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What causes Rickets - 1919

By Nancy Walsh, MedPage Today: May 06, 2013

This past weekend I covered the annual meeting of the Pediatric Endocrine Society in Washington, and in preparation I was looking through the abstracts available online. This one caught my eye:

"Dr. Mellanby's Puppies: The Discovery of Dietary Vitamin D in Edwardian England," by V. Houston and C. Michie of Ealing Hospital in London.

The authors wrote, "By the later 1800s the majority of English and American children living in poverty suffered rickets. Proposed causes included confinement, infection, and sunlight deficiency." The disease likely was an important contributor to child mortality at the time, with affected children developing characteristic skeletal deformities, bone pain and softening, and weakness.

Apparently, in 1914 the medical research committee at King's College for Women in London asked young researcher Edward Mellanby to investigate the cause of rickets. Suspecting a nutritional cause, Mellanby spent the next 5 years performing dietary elimination experiments on some 400 puppies. He first found that by feeding the dogs a diet consisting exclusively of oat porridge, they developed rickets. The animals also had been deprived of sunlight, having been kept indoors throughout the experiments.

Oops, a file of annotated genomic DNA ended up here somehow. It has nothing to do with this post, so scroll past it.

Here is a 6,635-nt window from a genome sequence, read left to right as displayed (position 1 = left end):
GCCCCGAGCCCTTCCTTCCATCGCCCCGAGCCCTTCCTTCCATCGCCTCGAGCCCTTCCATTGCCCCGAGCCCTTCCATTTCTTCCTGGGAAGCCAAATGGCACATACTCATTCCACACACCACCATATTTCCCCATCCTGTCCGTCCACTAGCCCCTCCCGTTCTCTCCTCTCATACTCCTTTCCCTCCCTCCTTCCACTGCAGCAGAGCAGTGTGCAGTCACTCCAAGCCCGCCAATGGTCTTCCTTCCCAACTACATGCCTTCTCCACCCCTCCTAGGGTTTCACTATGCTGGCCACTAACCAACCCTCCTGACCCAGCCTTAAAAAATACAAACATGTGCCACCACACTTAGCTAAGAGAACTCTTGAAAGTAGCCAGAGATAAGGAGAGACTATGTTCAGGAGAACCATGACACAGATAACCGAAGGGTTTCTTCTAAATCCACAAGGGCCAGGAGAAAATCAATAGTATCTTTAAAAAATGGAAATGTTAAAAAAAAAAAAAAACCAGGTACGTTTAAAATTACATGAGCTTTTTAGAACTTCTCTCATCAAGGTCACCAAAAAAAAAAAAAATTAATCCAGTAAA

In Houston and Michie's abstract, they noted that when Mellanby added certain oils and animal fats such as butter the puppies didn't develop the bone abnormalities. In fact, those animals given linseed or cod liver oil were found to have 21% to 28% more calcium in their bones.

By 1919, Mellanby had concluded that rickets was a disease of malnutrition that was curable with regular doses of cod liver oil. Writing in the Lancet, he stated, "Rickets is a deficiency disease which develops in consequence of the absence of some accessory food factor or factors. It therefore seems probable that the cause of rickets is a diminished intake of an anti-rachitic factor."

A decade later German chemist Adolf Windaus was awarded the Nobel prize in chemistry for his work on vitamins, particularly vitamin D and sunlight.
Mellanby's experiments and those who followed him during the 1920s apparently had a dramatic impact on the prevention and treatment of rickets in England, because when a trial for a commercial preparation of vitamin D was planned in the 1930s, there were no children with rickets to be found in London.

I was happy to find the poster at the meeting this weekend and see it for myself.

See also VitaminDWiki